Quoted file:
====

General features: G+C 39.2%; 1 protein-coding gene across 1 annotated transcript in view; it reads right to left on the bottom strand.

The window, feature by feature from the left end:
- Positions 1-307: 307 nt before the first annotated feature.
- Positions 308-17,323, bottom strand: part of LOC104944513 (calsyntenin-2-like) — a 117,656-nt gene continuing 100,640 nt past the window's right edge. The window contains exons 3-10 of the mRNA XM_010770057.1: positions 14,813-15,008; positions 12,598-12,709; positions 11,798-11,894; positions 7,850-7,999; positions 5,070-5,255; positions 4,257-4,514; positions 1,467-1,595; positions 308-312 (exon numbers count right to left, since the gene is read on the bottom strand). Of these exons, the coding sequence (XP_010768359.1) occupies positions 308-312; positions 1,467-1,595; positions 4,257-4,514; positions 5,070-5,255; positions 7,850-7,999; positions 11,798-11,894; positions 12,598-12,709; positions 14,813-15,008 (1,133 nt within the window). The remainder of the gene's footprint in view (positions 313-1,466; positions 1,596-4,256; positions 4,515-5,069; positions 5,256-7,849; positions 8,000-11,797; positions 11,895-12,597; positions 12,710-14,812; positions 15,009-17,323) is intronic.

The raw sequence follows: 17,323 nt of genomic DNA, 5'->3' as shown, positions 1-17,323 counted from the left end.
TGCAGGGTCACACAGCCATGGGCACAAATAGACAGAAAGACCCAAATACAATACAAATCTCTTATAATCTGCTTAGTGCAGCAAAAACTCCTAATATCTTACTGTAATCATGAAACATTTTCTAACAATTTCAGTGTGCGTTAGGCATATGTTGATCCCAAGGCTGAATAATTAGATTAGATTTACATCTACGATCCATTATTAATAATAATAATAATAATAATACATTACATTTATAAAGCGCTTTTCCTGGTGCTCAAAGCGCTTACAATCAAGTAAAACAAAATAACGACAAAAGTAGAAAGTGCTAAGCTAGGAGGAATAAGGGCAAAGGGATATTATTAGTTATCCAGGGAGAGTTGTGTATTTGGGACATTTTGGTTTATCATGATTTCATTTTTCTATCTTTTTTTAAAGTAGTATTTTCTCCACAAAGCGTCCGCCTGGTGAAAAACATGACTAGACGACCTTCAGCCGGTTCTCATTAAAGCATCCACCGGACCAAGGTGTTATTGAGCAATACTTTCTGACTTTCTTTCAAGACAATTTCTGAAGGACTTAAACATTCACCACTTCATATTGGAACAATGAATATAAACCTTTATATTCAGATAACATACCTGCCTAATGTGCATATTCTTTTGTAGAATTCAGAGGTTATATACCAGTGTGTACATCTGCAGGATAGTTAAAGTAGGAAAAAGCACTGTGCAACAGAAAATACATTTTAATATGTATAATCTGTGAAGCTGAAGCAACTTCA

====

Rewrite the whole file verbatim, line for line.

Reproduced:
General features: G+C 39.2%; 1 protein-coding gene across 1 annotated transcript in view; it reads right to left on the bottom strand.

The window, feature by feature from the left end:
- Positions 1-307: 307 nt before the first annotated feature.
- Positions 308-17,323, bottom strand: part of LOC104944513 (calsyntenin-2-like) — a 117,656-nt gene continuing 100,640 nt past the window's right edge. The window contains exons 3-10 of the mRNA XM_010770057.1: positions 14,813-15,008; positions 12,598-12,709; positions 11,798-11,894; positions 7,850-7,999; positions 5,070-5,255; positions 4,257-4,514; positions 1,467-1,595; positions 308-312 (exon numbers count right to left, since the gene is read on the bottom strand). Of these exons, the coding sequence (XP_010768359.1) occupies positions 308-312; positions 1,467-1,595; positions 4,257-4,514; positions 5,070-5,255; positions 7,850-7,999; positions 11,798-11,894; positions 12,598-12,709; positions 14,813-15,008 (1,133 nt within the window). The remainder of the gene's footprint in view (positions 313-1,466; positions 1,596-4,256; positions 4,515-5,069; positions 5,256-7,849; positions 8,000-11,797; positions 11,895-12,597; positions 12,710-14,812; positions 15,009-17,323) is intronic.

The raw sequence follows: 17,323 nt of genomic DNA, 5'->3' as shown, positions 1-17,323 counted from the left end.
TGCAGGGTCACACAGCCATGGGCACAAATAGACAGAAAGACCCAAATACAATACAAATCTCTTATAATCTGCTTAGTGCAGCAAAAACTCCTAATATCTTACTGTAATCATGAAACATTTTCTAACAATTTCAGTGTGCGTTAGGCATATGTTGATCCCAAGGCTGAATAATTAGATTAGATTTACATCTACGATCCATTATTAATAATAATAATAATAATAATACATTACATTTATAAAGCGCTTTTCCTGGTGCTCAAAGCGCTTACAATCAAGTAAAACAAAATAACGACAAAAGTAGAAAGTGCTAAGCTAGGAGGAATAAGGGCAAAGGGATATTATTAGTTATCCAGGGAGAGTTGTGTATTTGGGACATTTTGGTTTATCATGATTTCATTTTTCTATCTTTTTTTAAAGTAGTATTTTCTCCACAAAGCGTCCGCCTGGTGAAAAACATGACTAGACGACCTTCAGCCGGTTCTCATTAAAGCATCCACCGGACCAAGGTGTTATTGAGCAATACTTTCTGACTTTCTTTCAAGACAATTTCTGAAGGACTTAAACATTCACCACTTCATATTGGAACAATGAATATAAACCTTTATATTCAGATAACATACCTGCCTAATGTGCATATTCTTTTGTAGAATTCAGAGGTTATATACCAGTGTGTACATCTGCAGGATAGTTAAAGTAGGAAAAAGCACTGTGCAACAGAAAATACATTTTAATATGTATAATCTGTGAAGCTGAAGCAACTTCA